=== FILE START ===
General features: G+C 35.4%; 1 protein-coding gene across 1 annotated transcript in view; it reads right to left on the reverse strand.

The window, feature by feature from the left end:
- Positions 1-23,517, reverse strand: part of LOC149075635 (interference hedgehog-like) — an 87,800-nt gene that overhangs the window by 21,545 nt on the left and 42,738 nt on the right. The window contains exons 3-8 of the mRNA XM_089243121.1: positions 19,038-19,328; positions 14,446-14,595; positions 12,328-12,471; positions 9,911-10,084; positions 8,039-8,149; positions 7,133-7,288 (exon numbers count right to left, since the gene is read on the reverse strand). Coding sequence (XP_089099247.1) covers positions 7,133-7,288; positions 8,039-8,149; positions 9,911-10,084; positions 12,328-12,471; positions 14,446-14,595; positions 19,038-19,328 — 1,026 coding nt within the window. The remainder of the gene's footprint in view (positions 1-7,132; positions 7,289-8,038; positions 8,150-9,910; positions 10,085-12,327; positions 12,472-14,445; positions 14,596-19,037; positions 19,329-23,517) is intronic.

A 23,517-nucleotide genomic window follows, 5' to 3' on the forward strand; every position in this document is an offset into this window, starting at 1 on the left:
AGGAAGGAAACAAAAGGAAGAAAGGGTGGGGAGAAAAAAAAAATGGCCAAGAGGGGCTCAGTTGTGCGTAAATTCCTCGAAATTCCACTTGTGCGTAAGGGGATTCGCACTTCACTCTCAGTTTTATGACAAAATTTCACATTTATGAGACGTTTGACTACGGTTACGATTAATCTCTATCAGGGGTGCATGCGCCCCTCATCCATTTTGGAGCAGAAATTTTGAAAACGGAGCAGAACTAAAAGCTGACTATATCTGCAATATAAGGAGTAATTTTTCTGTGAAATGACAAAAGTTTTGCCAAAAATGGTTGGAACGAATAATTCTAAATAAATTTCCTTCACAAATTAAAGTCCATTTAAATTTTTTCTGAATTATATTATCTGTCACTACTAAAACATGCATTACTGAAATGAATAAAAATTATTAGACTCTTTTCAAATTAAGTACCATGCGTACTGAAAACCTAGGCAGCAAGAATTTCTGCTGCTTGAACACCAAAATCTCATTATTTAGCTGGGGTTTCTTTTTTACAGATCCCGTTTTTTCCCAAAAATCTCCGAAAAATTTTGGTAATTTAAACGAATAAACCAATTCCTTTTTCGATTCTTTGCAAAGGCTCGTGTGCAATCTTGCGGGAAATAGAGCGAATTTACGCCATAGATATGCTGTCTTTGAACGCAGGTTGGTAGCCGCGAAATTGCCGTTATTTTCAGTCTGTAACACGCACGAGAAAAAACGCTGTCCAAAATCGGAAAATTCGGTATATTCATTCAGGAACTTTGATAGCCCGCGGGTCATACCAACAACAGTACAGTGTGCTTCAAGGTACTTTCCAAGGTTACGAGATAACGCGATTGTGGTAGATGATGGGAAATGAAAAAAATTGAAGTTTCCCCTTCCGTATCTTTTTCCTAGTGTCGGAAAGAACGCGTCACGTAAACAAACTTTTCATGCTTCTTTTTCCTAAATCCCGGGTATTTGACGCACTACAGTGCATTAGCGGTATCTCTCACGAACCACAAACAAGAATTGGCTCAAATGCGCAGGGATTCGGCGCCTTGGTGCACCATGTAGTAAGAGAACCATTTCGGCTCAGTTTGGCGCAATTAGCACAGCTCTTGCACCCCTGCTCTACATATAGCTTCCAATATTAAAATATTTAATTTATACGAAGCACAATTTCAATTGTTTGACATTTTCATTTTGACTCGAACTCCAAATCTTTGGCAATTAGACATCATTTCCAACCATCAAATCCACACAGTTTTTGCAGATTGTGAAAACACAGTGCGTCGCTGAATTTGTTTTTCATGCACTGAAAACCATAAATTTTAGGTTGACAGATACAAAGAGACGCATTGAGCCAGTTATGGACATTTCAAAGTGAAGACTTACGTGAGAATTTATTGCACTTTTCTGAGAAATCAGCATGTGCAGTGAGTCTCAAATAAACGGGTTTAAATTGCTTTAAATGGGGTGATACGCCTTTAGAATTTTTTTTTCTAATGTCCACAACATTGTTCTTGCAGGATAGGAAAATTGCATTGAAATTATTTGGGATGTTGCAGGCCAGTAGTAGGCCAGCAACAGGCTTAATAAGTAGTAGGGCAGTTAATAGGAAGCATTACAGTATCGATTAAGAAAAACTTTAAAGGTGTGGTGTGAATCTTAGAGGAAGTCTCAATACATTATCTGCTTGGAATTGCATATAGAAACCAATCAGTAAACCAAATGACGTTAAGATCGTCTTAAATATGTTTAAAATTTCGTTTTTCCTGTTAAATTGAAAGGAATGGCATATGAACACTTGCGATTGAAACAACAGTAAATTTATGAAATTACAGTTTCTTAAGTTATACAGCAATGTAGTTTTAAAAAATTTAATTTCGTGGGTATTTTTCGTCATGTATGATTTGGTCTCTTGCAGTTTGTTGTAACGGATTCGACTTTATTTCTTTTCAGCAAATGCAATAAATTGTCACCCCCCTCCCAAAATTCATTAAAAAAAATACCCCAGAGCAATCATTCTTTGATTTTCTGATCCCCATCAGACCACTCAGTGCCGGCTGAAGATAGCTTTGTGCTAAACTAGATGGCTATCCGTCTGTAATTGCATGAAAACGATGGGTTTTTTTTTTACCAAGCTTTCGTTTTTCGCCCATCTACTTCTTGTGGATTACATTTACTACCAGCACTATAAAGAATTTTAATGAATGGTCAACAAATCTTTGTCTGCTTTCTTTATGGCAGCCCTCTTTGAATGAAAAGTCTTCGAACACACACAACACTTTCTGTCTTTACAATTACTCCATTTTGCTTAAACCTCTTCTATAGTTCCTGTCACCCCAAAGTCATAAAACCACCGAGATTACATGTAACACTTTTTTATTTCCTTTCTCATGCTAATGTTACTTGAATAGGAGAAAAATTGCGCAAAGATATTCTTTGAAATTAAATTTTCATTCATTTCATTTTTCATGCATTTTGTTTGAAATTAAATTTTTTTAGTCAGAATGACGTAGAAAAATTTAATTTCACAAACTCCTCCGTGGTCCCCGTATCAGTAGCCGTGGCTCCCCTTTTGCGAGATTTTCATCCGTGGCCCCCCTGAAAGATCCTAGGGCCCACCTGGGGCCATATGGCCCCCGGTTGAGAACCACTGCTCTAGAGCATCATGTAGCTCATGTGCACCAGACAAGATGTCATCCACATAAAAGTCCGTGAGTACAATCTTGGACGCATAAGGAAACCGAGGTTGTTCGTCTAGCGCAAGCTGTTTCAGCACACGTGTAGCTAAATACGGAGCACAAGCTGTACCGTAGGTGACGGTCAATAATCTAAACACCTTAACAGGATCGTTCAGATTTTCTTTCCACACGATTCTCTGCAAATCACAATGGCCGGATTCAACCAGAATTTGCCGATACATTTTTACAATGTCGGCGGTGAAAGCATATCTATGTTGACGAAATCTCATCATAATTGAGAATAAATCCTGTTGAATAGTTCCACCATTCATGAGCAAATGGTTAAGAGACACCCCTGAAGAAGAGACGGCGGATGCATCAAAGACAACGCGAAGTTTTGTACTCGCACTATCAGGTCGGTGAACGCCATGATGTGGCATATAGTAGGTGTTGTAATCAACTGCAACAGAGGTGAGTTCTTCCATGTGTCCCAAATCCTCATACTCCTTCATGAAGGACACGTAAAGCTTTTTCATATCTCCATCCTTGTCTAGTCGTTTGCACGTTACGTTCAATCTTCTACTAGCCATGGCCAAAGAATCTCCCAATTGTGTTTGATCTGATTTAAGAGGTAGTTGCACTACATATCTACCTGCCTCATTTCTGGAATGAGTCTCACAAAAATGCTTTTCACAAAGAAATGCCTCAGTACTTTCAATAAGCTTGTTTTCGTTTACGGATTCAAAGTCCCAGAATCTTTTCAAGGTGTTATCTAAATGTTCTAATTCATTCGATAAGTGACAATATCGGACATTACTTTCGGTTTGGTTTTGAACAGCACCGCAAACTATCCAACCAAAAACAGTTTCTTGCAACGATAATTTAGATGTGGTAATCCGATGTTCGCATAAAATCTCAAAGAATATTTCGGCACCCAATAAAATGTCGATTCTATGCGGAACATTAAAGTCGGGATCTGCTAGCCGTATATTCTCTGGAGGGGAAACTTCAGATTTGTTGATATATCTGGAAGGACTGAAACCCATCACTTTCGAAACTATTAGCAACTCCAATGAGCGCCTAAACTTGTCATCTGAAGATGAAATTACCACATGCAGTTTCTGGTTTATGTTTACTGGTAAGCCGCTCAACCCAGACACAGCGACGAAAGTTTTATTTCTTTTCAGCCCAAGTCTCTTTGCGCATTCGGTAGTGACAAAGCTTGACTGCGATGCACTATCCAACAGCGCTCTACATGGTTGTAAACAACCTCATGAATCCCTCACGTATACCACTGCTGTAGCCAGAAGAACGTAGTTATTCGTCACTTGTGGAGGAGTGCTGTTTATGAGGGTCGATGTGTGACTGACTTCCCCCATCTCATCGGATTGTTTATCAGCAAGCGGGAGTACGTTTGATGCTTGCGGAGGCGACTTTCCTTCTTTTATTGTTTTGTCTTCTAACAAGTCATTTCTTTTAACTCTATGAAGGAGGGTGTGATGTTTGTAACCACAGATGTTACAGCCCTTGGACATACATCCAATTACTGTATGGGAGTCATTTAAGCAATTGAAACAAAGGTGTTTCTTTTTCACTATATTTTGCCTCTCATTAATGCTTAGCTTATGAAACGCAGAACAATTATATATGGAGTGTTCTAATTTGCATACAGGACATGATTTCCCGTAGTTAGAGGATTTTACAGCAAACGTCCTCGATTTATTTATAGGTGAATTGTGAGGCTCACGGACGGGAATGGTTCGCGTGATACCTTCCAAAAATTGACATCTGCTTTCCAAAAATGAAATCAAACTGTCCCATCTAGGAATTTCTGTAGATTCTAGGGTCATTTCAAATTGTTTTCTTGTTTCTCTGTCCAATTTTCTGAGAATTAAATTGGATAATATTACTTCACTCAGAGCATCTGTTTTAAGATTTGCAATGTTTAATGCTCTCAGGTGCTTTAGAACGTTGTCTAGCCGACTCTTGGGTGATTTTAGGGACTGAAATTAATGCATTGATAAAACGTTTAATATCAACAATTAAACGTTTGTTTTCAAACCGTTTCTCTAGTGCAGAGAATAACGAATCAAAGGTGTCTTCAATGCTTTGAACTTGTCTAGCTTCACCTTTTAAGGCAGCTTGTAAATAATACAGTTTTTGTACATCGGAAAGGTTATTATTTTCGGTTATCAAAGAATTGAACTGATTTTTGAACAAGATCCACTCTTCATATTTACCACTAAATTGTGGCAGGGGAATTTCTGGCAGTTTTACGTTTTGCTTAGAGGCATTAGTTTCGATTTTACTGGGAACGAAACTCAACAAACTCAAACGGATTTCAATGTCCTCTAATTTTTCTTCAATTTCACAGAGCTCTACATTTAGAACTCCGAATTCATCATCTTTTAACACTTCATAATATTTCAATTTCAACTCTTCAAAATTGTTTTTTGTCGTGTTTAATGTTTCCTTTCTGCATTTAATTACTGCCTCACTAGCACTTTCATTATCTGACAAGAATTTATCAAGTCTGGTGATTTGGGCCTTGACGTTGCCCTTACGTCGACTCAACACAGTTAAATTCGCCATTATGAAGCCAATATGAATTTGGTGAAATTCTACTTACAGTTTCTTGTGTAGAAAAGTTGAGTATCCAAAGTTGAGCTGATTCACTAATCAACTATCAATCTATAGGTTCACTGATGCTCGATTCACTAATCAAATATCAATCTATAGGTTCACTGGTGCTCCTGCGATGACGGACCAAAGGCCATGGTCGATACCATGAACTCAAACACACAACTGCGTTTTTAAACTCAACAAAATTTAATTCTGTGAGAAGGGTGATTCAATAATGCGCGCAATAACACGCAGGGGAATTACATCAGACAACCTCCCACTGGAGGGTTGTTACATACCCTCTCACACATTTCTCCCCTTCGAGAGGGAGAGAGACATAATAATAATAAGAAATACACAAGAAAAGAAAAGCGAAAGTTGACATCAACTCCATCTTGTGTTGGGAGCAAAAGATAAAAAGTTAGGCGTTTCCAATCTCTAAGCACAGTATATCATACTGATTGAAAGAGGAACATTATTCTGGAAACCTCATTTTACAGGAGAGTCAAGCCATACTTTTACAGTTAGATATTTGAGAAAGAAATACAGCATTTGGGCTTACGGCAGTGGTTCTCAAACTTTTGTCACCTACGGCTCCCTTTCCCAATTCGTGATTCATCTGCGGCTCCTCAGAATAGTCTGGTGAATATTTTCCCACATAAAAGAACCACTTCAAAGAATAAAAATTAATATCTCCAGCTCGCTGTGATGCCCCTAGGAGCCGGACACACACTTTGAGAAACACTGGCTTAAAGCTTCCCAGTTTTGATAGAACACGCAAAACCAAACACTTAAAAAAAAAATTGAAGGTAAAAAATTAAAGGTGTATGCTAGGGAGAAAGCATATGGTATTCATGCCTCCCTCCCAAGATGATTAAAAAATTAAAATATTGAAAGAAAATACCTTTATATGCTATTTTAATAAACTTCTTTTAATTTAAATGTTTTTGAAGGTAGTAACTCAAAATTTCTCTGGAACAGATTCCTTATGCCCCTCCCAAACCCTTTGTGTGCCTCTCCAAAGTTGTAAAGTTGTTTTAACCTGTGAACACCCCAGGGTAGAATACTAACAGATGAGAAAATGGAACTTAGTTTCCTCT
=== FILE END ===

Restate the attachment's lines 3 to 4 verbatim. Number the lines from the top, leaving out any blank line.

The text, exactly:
- Positions 1-23,517, reverse strand: part of LOC149075635 (interference hedgehog-like) — an 87,800-nt gene that overhangs the window by 21,545 nt on the left and 42,738 nt on the right. The window contains exons 3-8 of the mRNA XM_089243121.1: positions 19,038-19,328; positions 14,446-14,595; positions 12,328-12,471; positions 9,911-10,084; positions 8,039-8,149; positions 7,133-7,288 (exon numbers count right to left, since the gene is read on the reverse strand). Coding sequence (XP_089099247.1) covers positions 7,133-7,288; positions 8,039-8,149; positions 9,911-10,084; positions 12,328-12,471; positions 14,446-14,595; positions 19,038-19,328 — 1,026 coding nt within the window. The remainder of the gene's footprint in view (positions 1-7,132; positions 7,289-8,038; positions 8,150-9,910; positions 10,085-12,327; positions 12,472-14,445; positions 14,596-19,037; positions 19,329-23,517) is intronic.

A 23,517-nucleotide genomic window follows, 5' to 3' on the forward strand; every position in this document is an offset into this window, starting at 1 on the left: